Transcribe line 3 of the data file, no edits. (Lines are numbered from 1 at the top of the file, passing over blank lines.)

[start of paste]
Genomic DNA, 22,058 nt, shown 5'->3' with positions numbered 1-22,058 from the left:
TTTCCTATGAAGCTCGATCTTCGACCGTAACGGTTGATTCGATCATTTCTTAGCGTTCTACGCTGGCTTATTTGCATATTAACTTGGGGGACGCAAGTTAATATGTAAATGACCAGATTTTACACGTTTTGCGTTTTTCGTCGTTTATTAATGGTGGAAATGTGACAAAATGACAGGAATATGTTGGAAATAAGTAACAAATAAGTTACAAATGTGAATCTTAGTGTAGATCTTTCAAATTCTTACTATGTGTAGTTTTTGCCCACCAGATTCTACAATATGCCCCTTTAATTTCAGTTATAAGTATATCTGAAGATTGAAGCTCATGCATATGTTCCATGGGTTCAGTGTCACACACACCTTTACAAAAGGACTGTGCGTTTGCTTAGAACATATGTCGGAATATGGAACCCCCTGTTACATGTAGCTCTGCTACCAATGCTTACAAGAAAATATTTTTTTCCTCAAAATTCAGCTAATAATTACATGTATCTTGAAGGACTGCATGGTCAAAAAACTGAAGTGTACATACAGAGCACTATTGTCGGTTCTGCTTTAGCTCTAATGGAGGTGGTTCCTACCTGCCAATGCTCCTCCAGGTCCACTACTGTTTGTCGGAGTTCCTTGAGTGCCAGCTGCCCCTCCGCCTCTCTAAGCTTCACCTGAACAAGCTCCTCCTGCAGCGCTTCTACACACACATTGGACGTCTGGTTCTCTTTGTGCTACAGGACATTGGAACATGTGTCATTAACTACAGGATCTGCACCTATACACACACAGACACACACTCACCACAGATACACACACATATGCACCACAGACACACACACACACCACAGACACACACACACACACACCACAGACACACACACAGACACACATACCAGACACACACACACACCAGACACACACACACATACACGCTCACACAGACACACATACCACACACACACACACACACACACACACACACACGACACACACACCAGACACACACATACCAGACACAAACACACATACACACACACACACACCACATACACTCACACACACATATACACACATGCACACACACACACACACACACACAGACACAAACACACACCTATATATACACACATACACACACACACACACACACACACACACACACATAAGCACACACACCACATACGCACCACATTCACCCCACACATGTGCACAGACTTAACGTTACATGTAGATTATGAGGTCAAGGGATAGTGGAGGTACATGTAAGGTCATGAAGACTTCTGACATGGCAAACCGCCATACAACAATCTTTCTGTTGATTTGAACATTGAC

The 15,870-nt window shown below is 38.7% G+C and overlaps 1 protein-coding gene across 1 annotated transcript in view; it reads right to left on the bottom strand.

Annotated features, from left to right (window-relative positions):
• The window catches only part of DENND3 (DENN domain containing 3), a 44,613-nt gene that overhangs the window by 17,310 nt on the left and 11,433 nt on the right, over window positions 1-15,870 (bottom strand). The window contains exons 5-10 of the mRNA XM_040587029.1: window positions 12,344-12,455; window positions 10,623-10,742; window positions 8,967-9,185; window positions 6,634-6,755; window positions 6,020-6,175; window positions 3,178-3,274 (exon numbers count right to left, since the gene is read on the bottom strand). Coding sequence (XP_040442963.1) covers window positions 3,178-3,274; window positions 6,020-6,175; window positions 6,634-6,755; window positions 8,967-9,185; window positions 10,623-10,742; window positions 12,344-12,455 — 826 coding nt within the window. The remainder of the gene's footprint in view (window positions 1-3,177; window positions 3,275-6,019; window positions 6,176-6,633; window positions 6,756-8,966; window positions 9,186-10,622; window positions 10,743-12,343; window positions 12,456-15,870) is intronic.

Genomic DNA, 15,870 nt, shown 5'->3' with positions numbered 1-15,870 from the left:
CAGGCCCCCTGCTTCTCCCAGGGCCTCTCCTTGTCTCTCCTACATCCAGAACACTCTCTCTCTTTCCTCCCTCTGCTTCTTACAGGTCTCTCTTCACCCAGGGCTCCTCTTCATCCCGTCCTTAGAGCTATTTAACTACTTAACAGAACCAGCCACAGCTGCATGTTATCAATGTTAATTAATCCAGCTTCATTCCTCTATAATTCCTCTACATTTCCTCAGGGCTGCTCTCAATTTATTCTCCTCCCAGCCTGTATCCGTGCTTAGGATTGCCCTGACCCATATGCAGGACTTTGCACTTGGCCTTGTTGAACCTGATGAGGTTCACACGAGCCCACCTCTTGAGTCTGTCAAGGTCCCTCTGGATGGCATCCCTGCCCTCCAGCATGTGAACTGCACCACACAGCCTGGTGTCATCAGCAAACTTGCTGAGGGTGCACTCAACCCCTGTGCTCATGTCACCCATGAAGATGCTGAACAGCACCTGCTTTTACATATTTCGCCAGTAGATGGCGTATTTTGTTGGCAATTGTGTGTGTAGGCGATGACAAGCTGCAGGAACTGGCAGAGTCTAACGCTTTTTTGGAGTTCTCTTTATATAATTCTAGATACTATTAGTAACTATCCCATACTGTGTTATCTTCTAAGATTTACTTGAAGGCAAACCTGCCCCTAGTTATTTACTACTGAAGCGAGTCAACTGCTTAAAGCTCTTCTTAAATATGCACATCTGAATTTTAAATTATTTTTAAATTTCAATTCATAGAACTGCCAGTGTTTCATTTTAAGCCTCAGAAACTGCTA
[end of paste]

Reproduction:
The 15,870-nt window shown below is 38.7% G+C and overlaps 1 protein-coding gene across 1 annotated transcript in view; it reads right to left on the bottom strand.